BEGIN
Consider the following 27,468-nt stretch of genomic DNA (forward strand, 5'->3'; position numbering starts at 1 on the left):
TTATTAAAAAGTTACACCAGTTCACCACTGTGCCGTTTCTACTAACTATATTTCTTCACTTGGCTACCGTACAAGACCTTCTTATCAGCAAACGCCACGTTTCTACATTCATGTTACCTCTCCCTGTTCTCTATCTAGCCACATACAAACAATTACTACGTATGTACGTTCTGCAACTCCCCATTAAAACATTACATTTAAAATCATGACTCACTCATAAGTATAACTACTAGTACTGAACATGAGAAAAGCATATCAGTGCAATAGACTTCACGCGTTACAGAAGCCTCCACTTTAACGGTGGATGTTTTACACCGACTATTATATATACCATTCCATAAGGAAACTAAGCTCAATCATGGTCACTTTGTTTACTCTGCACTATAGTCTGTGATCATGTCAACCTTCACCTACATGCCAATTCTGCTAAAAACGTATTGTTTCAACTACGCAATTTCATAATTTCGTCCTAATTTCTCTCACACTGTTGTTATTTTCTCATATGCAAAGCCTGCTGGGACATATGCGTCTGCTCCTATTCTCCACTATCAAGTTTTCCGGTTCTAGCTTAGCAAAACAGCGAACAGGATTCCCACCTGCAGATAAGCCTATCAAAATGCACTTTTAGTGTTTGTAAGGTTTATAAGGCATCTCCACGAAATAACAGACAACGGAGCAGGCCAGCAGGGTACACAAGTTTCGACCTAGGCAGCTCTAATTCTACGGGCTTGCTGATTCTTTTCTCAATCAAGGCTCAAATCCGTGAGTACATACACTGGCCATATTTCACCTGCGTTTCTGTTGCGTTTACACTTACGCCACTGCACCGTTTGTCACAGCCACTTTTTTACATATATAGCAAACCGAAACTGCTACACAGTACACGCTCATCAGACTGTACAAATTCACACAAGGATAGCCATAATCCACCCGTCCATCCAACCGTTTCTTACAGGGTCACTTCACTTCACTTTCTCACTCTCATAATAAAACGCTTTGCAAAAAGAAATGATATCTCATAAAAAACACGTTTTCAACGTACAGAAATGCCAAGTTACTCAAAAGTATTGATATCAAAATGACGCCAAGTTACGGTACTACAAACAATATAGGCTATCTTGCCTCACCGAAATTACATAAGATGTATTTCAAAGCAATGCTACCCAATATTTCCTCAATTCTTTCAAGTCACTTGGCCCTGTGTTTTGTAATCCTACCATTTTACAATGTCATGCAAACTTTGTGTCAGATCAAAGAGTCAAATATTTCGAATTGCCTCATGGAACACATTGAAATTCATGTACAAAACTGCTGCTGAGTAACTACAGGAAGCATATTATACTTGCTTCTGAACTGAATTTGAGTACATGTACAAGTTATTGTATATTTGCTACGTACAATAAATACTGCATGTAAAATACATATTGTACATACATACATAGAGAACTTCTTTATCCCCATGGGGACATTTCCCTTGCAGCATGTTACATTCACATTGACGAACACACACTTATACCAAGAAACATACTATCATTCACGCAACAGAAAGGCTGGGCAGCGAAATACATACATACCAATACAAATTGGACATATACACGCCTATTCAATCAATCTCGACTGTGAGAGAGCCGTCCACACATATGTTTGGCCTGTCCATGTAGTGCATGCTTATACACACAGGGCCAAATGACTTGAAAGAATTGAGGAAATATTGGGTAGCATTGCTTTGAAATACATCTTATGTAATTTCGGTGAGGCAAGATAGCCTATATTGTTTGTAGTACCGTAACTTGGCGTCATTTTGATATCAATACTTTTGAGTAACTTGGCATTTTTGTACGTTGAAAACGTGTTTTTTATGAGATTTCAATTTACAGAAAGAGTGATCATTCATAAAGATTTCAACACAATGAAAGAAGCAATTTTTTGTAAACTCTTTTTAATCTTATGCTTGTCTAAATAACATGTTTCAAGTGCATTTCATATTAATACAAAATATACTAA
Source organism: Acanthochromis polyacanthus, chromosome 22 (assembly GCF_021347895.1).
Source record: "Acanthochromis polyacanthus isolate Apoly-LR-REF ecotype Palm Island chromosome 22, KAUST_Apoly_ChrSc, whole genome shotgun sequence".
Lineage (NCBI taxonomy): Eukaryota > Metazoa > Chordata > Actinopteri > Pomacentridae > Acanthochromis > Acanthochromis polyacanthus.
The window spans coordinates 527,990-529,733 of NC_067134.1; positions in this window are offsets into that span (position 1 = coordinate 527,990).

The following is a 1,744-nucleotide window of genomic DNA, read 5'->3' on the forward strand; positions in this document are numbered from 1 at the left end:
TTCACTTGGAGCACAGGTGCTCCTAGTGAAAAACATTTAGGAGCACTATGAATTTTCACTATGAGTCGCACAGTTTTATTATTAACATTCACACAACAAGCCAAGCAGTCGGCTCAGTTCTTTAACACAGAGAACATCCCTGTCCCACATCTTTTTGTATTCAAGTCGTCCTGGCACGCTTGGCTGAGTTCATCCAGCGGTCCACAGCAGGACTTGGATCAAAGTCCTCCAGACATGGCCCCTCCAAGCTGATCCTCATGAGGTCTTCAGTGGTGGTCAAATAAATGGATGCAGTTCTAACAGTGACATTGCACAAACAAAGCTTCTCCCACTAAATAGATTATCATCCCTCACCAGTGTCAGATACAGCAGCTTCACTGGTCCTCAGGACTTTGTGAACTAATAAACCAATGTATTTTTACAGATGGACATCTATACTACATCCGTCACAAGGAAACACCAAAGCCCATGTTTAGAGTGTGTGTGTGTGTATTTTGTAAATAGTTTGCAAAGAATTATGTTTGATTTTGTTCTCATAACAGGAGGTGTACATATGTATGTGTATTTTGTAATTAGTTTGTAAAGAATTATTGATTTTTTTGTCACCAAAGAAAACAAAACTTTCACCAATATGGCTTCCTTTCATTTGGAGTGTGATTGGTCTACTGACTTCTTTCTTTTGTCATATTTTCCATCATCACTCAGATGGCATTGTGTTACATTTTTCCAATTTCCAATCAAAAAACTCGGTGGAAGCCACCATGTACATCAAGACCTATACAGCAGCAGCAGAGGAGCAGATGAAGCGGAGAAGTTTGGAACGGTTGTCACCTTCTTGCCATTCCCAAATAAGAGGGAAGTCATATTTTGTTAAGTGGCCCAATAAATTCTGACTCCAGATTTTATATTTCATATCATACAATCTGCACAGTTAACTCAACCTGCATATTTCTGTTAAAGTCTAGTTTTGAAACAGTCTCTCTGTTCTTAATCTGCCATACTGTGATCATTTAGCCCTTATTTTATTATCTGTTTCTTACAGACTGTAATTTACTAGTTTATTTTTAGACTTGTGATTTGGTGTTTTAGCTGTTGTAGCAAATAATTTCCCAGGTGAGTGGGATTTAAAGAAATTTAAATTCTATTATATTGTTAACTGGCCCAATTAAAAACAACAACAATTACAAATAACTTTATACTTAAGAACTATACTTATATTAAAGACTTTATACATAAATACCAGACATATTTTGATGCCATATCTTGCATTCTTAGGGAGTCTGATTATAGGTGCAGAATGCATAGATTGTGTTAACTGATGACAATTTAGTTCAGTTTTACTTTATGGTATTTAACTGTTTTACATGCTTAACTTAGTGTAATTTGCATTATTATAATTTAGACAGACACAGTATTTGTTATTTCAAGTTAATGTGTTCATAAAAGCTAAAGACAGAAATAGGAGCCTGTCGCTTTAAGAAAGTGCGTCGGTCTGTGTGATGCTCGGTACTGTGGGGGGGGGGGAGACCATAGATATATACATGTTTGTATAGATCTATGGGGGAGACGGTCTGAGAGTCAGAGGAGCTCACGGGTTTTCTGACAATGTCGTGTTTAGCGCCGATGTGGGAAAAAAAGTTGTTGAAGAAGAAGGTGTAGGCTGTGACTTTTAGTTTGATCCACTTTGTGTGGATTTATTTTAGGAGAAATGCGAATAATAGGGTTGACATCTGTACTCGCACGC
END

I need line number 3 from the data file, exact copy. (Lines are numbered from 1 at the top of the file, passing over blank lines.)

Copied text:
Source organism: Acanthochromis polyacanthus, chromosome 22 (assembly GCF_021347895.1).